Diabetes Meal Planning and Nutrition For Dummies
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Managing diabetes with diet includes getting an adequate intake of high quality protein in your diet to maintain important muscle mass, and to keep important metabolic functions humming along. The highest quality protein has amino acids which are readily available, and easily absorbed, during digestion.

Amino acid molecules are what characterize proteins. Amino acids primarily consist of carbon, hydrogen, and oxygen like most organic compounds, but always include nitrogen in what’s called an amino group. Many of the proteins in your body turn over rapidly, degrading into their amino acid constituents. An average adult may turn over 250 grams of protein every day, mostly from muscle.

Some of the amino acids are reincorporated into new protein, and some is burned as energy (protein stores 4 calories of energy per gram).The nitrogen becomes a waste product from protein burned for energy, and is excreted in urine as urea.

This constant turnover is why protein is such an important part of your diet — new amino acids are always necessary to build new protein. Your dietary protein recommendations are calculated to resupply amino acids for rebuilding protein that has been burned for energy, or otherwise lost.

Hundreds of specific amino acids have been identified, but only 20 are specifically coded into human DNA for inclusion in protein assembly. Other amino acids do play important roles in metabolism, however. Your body can actually produce some of the 20 protein coded amino acids from other amino acids, or from protein degradation products. But you cannot produce 9 of the 20, and these are, therefore, called essential amino acids. These amino acids must be acquired from food.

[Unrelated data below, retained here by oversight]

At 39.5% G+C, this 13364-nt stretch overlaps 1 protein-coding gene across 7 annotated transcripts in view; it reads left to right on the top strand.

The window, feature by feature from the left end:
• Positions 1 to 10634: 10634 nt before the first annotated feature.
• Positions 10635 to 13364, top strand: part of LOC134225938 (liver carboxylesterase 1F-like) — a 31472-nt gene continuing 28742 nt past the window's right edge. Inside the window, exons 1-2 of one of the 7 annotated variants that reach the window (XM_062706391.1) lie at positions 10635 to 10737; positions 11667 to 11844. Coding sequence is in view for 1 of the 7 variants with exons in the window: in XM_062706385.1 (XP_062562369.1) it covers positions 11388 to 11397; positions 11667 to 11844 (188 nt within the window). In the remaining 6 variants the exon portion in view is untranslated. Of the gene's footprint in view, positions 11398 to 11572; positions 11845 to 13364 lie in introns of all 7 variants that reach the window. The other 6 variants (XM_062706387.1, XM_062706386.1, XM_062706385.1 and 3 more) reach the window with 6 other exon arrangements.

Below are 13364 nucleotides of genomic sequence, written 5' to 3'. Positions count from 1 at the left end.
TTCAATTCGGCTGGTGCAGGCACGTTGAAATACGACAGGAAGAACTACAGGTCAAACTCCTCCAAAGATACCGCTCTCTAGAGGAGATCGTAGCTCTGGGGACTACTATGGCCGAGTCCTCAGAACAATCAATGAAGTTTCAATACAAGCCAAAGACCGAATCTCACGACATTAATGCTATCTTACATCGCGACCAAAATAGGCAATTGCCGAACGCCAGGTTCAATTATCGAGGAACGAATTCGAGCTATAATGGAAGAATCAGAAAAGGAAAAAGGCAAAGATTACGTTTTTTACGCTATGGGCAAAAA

The table lists the nine essential (indispensable) amino acids, nine nonessential (or dispensable) amino acids, and two conditionally nonessential amino acids. These two amino acids can normally be assembled from available materials, but under some circumstances cannot. The categorization represents the requirements for adults.

Essential and Nonessential Amino Acids
Essential Amino Acids Nonessential Amino Acids
Isoleucine Alanine
Leucine Arginine
Lysine Aspartic acid
Methionine Asparagine
Phenylalanine Glutamic acid
Threonine Glutamine
Tryptophan Glycine
Valine Proline
Histidine Serine

* Conditionally nonessential

Some foods, called complete protein foods, contain all of the essential amino acids in sufficient amounts. Foods that don’t contain all nine essential amino acids are called incomplete, and the missing essential amino acids are called the limiting amino acid. Lysine, threonine, and tryptophan are the most common limiting amino acids.

About This Article

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Toby Smithson, RDN, CDE, has managed her own diabetes for more than 40 years, and founded DiabetesEveryDay.com to share her insights into diabetes self-management. Alan Rubin, MD, is the author of several successful diabetes books, including Diabetes For Dummies and Diabetes Cookbook For Dummies.

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